Today I’m delighted to welcome two of my favourite comedy writers to the blog: Heide Goody and Iain Grant.
Heide and Iain have co-written fifteen novels in the past six years.
Their debut novel, Clovenhoof, a comedy in which Satan loses his job and has to move to Birmingham, was a bestseller on the Amazon comedy fantasy charts and was optioned by a Hollywood film production company.
They have delivered workshops on different aspects of story-writing at festivals and events across the Midlands and have been guests on BBC Radio numerous times to discuss their work and writing.
This is the first of two interviews with Heide and Iain. Today, they’re talking to me about writing craft. In the next interview, they’ll be discussing the business side of their writing.
Tell us something about your books, including your genre and your characters and/or themes.
We’re a writing partnership. We’ve written novels together since 2011.
We started writing comedy fantasy, and we’ve written in other genres since (horror, and we’re currently plotting a set of crime novels) but always with comedy as a big part of the appeal.
What inspires you to write? Who are your favorite writers?
When we decided to work together we pictured a Venn diagram of where our interests overlap. The influence of Terry Pratchett and Neil Gaiman is where we saw the most significant intersection.
In terms of what inspires us, we have plundered every possible avenue.
We have both used dreams that we had as the basis for stories, we have played games to drive out some high concept ideas for books, and we’ve thought about character traits after meeting someone interesting.
Whenever we come across quality writing, be it in books, TV or film, we like to discuss it with each other and think about what we can learn from it. We’ve recently enjoyed discussing and dissecting the Netflix comedy, “The Good Place”, which does so many wonderful things story-wise.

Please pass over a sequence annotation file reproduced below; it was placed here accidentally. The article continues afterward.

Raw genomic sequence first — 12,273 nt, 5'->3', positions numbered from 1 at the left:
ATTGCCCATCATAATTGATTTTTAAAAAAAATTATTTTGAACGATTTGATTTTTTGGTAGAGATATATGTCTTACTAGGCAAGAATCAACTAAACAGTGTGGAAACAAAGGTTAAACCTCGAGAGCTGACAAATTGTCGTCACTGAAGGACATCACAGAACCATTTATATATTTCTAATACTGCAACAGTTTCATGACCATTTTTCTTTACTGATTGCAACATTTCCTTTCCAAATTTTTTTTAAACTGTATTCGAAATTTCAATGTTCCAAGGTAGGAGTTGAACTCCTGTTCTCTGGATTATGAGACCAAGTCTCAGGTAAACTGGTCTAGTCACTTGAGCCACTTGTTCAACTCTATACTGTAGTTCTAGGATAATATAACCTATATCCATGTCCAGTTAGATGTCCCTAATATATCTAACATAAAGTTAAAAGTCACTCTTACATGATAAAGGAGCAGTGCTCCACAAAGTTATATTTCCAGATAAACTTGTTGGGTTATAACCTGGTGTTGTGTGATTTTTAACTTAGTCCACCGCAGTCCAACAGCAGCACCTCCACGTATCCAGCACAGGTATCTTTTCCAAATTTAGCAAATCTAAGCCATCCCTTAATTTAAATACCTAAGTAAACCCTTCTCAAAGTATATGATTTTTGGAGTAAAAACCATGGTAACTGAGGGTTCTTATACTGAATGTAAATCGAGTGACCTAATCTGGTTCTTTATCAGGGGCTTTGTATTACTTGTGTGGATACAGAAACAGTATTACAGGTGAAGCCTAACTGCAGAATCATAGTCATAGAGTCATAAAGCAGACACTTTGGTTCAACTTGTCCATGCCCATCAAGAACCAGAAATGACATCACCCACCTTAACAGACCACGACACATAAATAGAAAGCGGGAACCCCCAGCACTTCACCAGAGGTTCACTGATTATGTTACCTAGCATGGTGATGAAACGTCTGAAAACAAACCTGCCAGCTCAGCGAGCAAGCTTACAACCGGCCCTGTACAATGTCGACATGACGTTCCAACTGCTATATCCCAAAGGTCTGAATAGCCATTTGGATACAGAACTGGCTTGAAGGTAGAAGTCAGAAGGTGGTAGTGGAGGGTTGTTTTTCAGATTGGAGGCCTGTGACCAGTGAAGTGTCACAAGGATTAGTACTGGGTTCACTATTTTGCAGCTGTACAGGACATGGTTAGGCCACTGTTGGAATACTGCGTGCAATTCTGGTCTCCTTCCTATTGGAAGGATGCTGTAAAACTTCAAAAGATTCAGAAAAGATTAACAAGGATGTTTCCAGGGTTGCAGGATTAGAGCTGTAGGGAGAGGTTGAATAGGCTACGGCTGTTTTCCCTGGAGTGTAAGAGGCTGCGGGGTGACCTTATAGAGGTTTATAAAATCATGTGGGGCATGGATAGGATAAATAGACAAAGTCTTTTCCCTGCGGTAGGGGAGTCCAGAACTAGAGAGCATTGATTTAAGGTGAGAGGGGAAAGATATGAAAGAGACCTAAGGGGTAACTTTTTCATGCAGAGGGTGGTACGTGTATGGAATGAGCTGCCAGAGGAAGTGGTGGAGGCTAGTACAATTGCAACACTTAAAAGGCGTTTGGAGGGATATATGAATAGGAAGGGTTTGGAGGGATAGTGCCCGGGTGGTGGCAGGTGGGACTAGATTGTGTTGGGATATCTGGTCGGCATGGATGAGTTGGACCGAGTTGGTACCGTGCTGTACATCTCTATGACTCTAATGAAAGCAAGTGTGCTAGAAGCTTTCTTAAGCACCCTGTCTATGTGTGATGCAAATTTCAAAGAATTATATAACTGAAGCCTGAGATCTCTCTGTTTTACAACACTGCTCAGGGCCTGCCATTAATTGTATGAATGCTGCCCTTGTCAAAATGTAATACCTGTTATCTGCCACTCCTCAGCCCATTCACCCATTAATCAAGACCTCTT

How do you start writing? Do you have a process or do you fly by the seat of your pants?
We have a process, but it’s constantly evolving. Iain is a serious plotting addict, and Heide has learned to love it**. We make extensive use of shared ideas documents so that we can jointly stretch and extend an idea or theme.
How has your writing process changed since you started writing?
We’ve learned where our strengths are, and we try to divide work up to suit. If there’s a scene that requires witty dialogue, then Iain will normally write it. If there’s something with lots of slapstick, then it’s often Heide who will tackle it.
How long does it normally take you to write, and what proportion of the time is spent doing what?
We can turn a novel around in about four months, but we sometimes work on several at a time.
If we are working in an existing world, then the planning process isn’t as lengthy, but right now we’re creating a new set of characters for a new series, so we’re taking the time to create some test pieces, so that we can work out exactly who our new cast of characters are, and then we can be confident that we’ll both know what they would do in any given situation.
What is your favorite part of the writing process?
Planning something brand new is very exciting. We love brainstorming ideas and coming up with ridiculous situations we can use in our novels.
Do you involve other people in your writing, as collaborators or editors? How do you make this work?
Apart from each other, we work with editors and proofers. We call upon different people depending on the job in hand, because we know quite well now if we’re slightly “stuck” with something.
Sometimes we need editors to come in as story-fixers. Sometimes we just need an editor to tell us what the hell we’ve just written (because we don’t always know).
Do you have any writing tips you’d like to share with readers?
We met at a writers’ group, so we’d definitely both recommend the experience that you can get from there. We have a very similar work ethic, which is important to us; we take our business very seriously.
We certainly see that writers who treat their work as a business are more likely to get positive results from the effort they put in. We each have our own writing routines but they are built around putting in the hours each and every week.
** for “love” read “regard as a necessary part of the process”
Heide and Iain’s website is full of appropriately wacky resources and ideas. It’s built on self-hosted WordPress and I’ve worked with them to customize it and add resources like a random story generator and a random game rules generator inspired by their book Hooflandia.